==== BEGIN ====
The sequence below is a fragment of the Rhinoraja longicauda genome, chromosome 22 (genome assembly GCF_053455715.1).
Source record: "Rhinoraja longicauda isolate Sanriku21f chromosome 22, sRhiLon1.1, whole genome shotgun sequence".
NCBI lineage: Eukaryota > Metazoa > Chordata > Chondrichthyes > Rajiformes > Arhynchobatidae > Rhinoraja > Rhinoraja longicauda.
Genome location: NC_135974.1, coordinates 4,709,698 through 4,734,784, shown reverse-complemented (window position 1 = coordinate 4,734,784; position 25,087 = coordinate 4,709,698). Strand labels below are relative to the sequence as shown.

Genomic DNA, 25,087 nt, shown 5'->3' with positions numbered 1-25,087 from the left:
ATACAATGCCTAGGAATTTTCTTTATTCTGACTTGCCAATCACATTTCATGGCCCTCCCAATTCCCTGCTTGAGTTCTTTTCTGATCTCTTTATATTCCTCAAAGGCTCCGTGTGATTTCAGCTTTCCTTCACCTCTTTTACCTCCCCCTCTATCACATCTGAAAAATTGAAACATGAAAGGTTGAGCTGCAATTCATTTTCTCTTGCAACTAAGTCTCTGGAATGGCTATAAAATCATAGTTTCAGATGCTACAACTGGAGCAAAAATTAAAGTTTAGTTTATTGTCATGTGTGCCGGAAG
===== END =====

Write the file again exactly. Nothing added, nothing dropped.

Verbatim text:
The sequence below is a fragment of the Rhinoraja longicauda genome, chromosome 22 (genome assembly GCF_053455715.1).
Source record: "Rhinoraja longicauda isolate Sanriku21f chromosome 22, sRhiLon1.1, whole genome shotgun sequence".
NCBI lineage: Eukaryota > Metazoa > Chordata > Chondrichthyes > Rajiformes > Arhynchobatidae > Rhinoraja > Rhinoraja longicauda.
Genome location: NC_135974.1, coordinates 4,709,698 through 4,734,784, shown reverse-complemented (window position 1 = coordinate 4,734,784; position 25,087 = coordinate 4,709,698). Strand labels below are relative to the sequence as shown.

Genomic DNA, 25,087 nt, shown 5'->3' with positions numbered 1-25,087 from the left:
ATACAATGCCTAGGAATTTTCTTTATTCTGACTTGCCAATCACATTTCATGGCCCTCCCAATTCCCTGCTTGAGTTCTTTTCTGATCTCTTTATATTCCTCAAAGGCTCCGTGTGATTTCAGCTTTCCTTCACCTCTTTTACCTCCCCCTCTATCACATCTGAAAAATTGAAACATGAAAGGTTGAGCTGCAATTCATTTTCTCTTGCAACTAAGTCTCTGGAATGGCTATAAAATCATAGTTTCAGATGCTACAACTGGAGCAAAAATTAAAGTTTAGTTTATTGTCATGTGTGCCGGAAG